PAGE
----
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Rash Decisions Are Not Good Decisions

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I recently posted an article entitled, Looking for Two Startup Partners 35-plus years Old.

It is interesting how some people quickly jumped to conclusions and made sweeping assumptions based on a single blog article, or worse yet, blog title. Although the majority of people who have taken the time to comment or tweet about this post have been positive about my efforts, a small minority (across the age spectrum), have been negative, even seemingly offended.

I’ve concluded that this latter group must not have read the post in its entirety. In fact, it is very possible that they got emotionally thrown-off guard by the title and didn’t bother reading the post at all. The other likely scenario is that they only read the first half of the post and found it disagreeable so they did not finish reading the rest.

Either way, it is a shame when people make accusations–are prejudiced–based on a few words. It is an unfortunate fact that some people will judged you on little more than a few words or sentences. They will not take the time to learn more about who you are before rendering an opinion.

Now I have thick skin. When you’ve been through a life-threatening illness, not sure whether you would live another year, you learn what is truly important and are able to filter out most impacts of personal attacks, illogical drivel, and emotionally-charged, incorrect assertions.

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Although the title of my post was somewhat sensational, it did speak directly to the issue of ageism in the VC-funding of web startups. This is a real issue.

But, my article only used that issue to build a bridge to the larger point—that what matters in startup founders in not age, but their experience, skills, and maturity. In fact, near the end of my piece I state this:

Now, I am not an ageist by any stretch of the imagination. So, if you’re an exceptional under-35 year old who is interested in this opportunity, send an email convincing me that you’re the one I should pick. You will still be required to meet all the requirements except age.

So, when it comes to my search for exceptionally-talented startup partners, this post is really not about age. I’ll gladly consider anyone, regardless of their age—although when choosing a founder, the experience-bar must be set higher.

Rash Decisions Are Not Good Decisions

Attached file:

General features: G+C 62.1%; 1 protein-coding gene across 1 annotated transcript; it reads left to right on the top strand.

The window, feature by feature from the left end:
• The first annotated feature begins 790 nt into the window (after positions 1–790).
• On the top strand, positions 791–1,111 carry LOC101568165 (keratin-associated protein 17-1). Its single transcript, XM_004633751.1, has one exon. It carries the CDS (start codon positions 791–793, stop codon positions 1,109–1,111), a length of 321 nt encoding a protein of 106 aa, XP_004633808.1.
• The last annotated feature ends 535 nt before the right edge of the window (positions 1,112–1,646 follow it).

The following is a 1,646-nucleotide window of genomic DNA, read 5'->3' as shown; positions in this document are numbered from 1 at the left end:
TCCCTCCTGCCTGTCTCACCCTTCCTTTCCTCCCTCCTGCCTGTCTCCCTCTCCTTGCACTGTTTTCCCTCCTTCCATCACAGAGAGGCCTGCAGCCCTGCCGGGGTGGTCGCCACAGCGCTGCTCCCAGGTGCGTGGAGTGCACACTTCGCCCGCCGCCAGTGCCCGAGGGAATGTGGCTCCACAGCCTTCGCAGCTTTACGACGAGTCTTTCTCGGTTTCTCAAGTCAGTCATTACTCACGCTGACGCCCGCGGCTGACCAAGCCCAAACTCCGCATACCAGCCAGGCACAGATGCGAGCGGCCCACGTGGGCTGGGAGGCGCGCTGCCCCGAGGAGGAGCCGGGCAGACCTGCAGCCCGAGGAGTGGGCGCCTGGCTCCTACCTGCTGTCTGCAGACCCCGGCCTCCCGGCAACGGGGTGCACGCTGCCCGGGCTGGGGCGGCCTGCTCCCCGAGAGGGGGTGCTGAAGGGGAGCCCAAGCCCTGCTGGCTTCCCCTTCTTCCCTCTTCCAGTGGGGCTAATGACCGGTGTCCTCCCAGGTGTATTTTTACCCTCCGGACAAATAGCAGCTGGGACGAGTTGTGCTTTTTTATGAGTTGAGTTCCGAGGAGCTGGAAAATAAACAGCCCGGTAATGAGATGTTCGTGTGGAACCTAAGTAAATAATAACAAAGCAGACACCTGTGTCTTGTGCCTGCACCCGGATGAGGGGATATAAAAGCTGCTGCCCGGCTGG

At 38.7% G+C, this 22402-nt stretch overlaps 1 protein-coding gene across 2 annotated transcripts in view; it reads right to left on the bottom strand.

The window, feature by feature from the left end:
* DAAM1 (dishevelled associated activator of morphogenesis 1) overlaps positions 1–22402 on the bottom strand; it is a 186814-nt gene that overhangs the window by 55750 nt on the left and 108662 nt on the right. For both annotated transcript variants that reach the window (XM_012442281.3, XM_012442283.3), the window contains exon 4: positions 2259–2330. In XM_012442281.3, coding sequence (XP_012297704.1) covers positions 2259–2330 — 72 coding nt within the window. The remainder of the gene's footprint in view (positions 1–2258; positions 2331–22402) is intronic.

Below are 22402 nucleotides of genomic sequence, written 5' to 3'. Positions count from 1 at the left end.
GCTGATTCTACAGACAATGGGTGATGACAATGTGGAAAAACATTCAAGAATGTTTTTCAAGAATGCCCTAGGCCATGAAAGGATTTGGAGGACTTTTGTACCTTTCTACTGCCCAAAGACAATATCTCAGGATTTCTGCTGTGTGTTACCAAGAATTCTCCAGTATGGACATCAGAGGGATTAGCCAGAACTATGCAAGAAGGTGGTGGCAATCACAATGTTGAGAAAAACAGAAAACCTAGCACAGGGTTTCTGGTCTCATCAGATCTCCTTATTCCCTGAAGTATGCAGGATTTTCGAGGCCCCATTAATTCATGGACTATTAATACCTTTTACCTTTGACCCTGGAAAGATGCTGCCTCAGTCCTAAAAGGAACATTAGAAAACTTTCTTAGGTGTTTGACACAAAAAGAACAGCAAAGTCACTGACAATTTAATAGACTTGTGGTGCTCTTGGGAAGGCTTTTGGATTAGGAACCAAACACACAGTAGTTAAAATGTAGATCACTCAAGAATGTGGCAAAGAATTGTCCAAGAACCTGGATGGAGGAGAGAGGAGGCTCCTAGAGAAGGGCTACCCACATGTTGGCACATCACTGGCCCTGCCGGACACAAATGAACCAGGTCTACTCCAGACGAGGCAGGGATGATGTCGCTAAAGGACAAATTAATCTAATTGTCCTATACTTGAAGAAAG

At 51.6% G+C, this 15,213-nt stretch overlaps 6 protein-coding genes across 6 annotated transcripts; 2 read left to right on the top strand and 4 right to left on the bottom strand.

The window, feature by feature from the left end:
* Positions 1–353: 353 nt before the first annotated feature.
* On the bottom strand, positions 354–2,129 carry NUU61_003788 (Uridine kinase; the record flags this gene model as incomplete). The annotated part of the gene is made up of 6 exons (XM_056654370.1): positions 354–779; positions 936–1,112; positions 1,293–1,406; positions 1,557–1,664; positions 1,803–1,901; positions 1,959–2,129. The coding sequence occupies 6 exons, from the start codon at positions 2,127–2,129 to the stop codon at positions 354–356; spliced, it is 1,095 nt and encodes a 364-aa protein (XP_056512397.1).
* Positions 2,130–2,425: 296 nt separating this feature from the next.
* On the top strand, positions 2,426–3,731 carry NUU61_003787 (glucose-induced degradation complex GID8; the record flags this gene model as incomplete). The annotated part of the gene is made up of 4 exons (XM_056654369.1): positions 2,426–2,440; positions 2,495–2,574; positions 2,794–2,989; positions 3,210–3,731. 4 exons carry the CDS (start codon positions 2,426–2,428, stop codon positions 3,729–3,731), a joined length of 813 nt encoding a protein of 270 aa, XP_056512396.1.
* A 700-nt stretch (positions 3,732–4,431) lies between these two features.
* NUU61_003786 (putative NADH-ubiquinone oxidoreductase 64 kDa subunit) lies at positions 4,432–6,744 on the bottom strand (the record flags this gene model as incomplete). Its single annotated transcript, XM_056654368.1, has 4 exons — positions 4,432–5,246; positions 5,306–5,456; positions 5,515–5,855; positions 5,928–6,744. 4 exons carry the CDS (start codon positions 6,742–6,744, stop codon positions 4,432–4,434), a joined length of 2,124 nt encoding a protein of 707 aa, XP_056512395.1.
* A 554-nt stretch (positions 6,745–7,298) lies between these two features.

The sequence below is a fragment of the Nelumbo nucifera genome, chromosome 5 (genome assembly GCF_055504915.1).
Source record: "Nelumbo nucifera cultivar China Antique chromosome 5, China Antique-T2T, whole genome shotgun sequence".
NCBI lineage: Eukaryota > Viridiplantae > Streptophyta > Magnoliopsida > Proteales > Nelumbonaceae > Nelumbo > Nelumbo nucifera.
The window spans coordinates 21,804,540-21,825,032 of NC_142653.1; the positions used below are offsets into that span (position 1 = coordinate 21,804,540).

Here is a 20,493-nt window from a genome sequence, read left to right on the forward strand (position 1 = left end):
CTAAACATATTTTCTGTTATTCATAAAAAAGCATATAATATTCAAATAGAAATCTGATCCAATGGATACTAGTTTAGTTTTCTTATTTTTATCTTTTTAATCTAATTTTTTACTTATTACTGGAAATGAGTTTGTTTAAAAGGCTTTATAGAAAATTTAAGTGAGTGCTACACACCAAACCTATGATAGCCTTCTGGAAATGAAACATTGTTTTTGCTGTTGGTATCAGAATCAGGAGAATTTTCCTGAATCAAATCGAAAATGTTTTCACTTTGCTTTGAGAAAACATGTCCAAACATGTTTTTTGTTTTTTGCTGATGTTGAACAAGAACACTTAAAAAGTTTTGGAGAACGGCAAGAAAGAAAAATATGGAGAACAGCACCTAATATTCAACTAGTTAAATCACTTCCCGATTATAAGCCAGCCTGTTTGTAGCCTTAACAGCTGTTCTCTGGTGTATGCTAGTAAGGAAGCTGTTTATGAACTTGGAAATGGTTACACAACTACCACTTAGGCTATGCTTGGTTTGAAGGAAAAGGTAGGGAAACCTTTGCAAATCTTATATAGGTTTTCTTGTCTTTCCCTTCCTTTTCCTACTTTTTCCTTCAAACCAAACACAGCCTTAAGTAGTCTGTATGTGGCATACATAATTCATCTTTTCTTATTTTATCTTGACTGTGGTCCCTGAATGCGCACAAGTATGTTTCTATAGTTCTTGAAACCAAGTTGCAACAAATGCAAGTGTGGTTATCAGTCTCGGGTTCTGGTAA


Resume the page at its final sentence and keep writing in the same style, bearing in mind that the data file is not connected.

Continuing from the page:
The fact that someone tweeted today calling me “utterly pompous” for my statements in that article, does not surprise me nor upset me. Whenever someone sends a negative tweet about something I’ve said or written, I always engage them in respectful debate. Some will reply, a few simply ignore my tweets. My purpose is to better communicate my original message and learn what in particular set them off.

When I received that tweet this morning, I sent off three, quick tweets encouraging him to read the whole article and explaining that the major point of that piece was that I’m looking for two experienced people with the skills to be founders. I told him that it was really not about age at all.

He eventually sent another tweet back but has not yet recanted his remark. That’s fine. He’s entitled to his opinion. I have big enough shoulders. If I’m ever in need of the services his firm offers, I’ll fully assess the firm’s strengths and weakness. I will not jump to conclusions based on the little interaction that I’ve had with one of its partners.

This experience made me realize another essential quality of a great leader—to be slow to judgement. If you are too quick to judge, then you are likely a person that misses key information that could make a difference to your business’ success. You may be prone to letting emotions influence your judgement too much. Instead of making a rash assumption about a person, project, or opportunity, do your homework. Properly assess the situation so you know as much of the truth as possible before making your decision.

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